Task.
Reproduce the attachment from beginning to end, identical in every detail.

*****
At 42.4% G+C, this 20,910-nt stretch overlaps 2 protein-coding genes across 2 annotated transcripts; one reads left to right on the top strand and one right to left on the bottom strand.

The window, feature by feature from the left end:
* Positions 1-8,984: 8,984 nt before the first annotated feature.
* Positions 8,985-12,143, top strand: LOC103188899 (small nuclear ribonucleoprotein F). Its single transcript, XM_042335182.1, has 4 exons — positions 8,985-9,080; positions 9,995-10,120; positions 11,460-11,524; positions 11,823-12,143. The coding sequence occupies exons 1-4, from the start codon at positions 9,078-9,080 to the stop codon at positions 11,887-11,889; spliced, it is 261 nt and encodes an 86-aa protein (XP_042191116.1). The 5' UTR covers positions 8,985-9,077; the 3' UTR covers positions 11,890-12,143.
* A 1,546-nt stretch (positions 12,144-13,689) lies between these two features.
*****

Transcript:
At 42.4% G+C, this 20,910-nt stretch overlaps 2 protein-coding genes across 2 annotated transcripts; one reads left to right on the top strand and one right to left on the bottom strand.

The window, feature by feature from the left end:
* Positions 1-8,984: 8,984 nt before the first annotated feature.
* Positions 8,985-12,143, top strand: LOC103188899 (small nuclear ribonucleoprotein F). Its single transcript, XM_042335182.1, has 4 exons — positions 8,985-9,080; positions 9,995-10,120; positions 11,460-11,524; positions 11,823-12,143. The coding sequence occupies exons 1-4, from the start codon at positions 9,078-9,080 to the stop codon at positions 11,887-11,889; spliced, it is 261 nt and encodes an 86-aa protein (XP_042191116.1). The 5' UTR covers positions 8,985-9,077; the 3' UTR covers positions 11,890-12,143.
* A 1,546-nt stretch (positions 12,144-13,689) lies between these two features.